The factual history of this battle for the survival of the mission Indians of Alta California provides the backdrop to the fictional story of Paco Palido, a half-blood.
Paco Palido (“pale one”) is the child of a native woman raped by a Spanish solider. When his village is destroyed and his mother killed, the boy is “saved” by a Franciscan priest.
Now, ten years later, Paco serves as a mission guard. He is deeply troubled. Is he an unbaptized Christian or pagan? Who are “his people”? While Serra and Neve treat him as a potential neophyte (baptized Indian), others see in him “good Spanish blood contaminated with heathen filth.” (The question of whether heathens were animals and therefore had no souls was a theological debate that raged at this time.)
For Captain Felipe de Neve, the military representative of King Carlos in Alta California, Palido is an excellent, trustworthy mission soldier. In this position, Palido is privy to the political manipulations and violent confrontations the military and religious authorities in Alta California.
Palido also witnesses the violence of Spanish soldiers toward the native women. Two soldiers in particular, Sergeant Camacho and Corporal Francisco Cordero (actual historical figures) regard the natives as soulless heathen unwilling and unable to be tamed. As such, they use the natives, particularly the women, like wild animals available for personal sport.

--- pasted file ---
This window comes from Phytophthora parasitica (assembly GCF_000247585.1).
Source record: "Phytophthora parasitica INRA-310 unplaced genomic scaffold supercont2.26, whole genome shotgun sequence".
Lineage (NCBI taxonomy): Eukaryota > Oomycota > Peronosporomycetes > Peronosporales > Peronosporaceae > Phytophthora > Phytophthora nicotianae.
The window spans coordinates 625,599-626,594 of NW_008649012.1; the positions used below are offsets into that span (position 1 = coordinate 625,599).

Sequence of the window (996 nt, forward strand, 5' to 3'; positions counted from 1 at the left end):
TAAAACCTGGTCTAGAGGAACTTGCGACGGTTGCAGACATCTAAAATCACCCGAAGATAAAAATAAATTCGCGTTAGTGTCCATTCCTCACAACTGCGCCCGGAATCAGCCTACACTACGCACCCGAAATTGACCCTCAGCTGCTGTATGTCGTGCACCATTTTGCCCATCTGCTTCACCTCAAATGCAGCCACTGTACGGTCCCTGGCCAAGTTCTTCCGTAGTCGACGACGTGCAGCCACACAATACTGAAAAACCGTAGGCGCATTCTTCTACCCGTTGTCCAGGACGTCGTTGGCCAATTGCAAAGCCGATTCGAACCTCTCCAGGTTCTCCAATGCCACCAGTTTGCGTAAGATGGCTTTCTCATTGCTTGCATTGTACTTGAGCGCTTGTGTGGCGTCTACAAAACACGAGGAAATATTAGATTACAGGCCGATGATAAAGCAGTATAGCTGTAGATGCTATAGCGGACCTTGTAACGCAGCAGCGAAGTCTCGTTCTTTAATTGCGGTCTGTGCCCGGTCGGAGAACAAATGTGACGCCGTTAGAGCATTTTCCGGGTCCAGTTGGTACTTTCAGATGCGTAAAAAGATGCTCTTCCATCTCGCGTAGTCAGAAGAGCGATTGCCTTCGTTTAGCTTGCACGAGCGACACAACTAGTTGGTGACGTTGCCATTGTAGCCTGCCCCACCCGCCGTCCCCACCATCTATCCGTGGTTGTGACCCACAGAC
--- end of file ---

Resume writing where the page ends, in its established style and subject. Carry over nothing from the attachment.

Throughout, Paco is plagued by the recurring vision of his native mother, an unbaptized heathen now, according to the padres, in Hell. It is this that has preventing him from accepting baptism.,. He searches for his “home,” the place where he truly belongs.
Paco’s spiritual crisis intensifies in an encounter with the Chumash Indians of Santa Barbara. When participating in a powerful tribal ceremony, Paco “talks” to the spirit of his dead mother.
Two young women now occupy Paco’s thoughts: Maria, a submissive, domesticated baptized mission Indian, and Ifapi, a “wild” Chumash Indian and member of a warring tribe steadfastly refusing Christianization.
Meeting Ifapi and her tribe creates the ultimate spiritual answer for Paco. He has found his home. He is among his people.
But, before returning home to the Chumash, Paco has one last task. With the Spanish leaving Alta California, a decision must be made about the “neophytes” in the mission. King Carlos and Captain de Neve order the Indians be returned to their tribal ways. Paco travels to each of the mission, ensuring this order is carried out. But Serra bitterly opposes this, insisting that God will protect the indigenous peoples should they remain in the missions. Ultimately, using brilliant political subterfuge, Serra finds a way to obey the King’s order while disobeying it. Serra wins and gains sainthood, Neve loses and dies in relative obscurity. And the California Indians are left to face the onslaught of the white men from the Eas